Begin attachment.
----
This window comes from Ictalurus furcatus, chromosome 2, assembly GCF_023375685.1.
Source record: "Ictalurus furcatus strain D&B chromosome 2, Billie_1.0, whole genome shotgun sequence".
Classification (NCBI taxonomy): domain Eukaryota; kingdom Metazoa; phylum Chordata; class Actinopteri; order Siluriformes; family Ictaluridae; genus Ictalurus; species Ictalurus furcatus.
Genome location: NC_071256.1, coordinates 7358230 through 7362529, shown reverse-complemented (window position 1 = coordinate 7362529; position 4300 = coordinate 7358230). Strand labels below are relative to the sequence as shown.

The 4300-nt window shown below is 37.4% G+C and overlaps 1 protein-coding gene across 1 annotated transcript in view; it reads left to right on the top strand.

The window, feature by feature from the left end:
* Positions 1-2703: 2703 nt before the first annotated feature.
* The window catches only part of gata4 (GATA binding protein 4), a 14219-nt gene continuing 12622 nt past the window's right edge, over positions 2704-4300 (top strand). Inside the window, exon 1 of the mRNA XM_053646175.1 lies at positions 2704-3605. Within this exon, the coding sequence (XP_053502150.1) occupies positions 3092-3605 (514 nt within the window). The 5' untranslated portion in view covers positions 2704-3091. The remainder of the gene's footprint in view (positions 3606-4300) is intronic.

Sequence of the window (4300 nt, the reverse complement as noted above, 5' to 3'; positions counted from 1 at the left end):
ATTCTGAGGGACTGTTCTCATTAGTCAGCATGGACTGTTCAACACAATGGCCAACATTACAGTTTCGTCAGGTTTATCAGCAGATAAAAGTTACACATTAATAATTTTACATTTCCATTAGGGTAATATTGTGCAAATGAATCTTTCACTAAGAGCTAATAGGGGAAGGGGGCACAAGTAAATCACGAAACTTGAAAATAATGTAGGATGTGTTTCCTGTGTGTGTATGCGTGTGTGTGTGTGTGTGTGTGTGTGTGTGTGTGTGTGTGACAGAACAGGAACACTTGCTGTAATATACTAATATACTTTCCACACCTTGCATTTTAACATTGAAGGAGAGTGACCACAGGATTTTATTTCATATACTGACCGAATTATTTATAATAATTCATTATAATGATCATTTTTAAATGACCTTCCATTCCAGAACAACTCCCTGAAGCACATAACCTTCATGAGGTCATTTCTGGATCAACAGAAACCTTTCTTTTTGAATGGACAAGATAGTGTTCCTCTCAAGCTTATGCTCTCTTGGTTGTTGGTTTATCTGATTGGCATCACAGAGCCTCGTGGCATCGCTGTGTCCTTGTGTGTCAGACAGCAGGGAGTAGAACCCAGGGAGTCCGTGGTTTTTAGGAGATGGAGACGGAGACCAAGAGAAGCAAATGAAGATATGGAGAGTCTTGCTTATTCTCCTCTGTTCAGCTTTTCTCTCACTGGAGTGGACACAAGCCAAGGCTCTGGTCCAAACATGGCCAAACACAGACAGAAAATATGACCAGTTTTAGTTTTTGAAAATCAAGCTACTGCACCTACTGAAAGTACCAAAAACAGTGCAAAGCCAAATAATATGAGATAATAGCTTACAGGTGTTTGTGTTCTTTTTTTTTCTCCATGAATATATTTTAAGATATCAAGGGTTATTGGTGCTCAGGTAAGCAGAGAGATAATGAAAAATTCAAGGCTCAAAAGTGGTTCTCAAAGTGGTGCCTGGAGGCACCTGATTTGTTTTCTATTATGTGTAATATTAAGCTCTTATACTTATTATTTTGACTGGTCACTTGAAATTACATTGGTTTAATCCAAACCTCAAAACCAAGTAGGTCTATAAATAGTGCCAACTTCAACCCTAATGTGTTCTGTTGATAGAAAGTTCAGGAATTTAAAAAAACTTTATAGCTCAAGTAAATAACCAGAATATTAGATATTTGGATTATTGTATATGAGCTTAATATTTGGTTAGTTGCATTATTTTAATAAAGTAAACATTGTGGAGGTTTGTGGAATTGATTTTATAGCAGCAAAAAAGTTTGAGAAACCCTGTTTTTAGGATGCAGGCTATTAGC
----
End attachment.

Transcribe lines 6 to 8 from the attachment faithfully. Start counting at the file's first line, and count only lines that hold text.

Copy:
The window, feature by feature from the left end:
* Positions 1-2703: 2703 nt before the first annotated feature.
* The window catches only part of gata4 (GATA binding protein 4), a 14219-nt gene continuing 12622 nt past the window's right edge, over positions 2704-4300 (top strand). Inside the window, exon 1 of the mRNA XM_053646175.1 lies at positions 2704-3605. Within this exon, the coding sequence (XP_053502150.1) occupies positions 3092-3605 (514 nt within the window). The 5' untranslated portion in view covers positions 2704-3091. The remainder of the gene's footprint in view (positions 3606-4300) is intronic.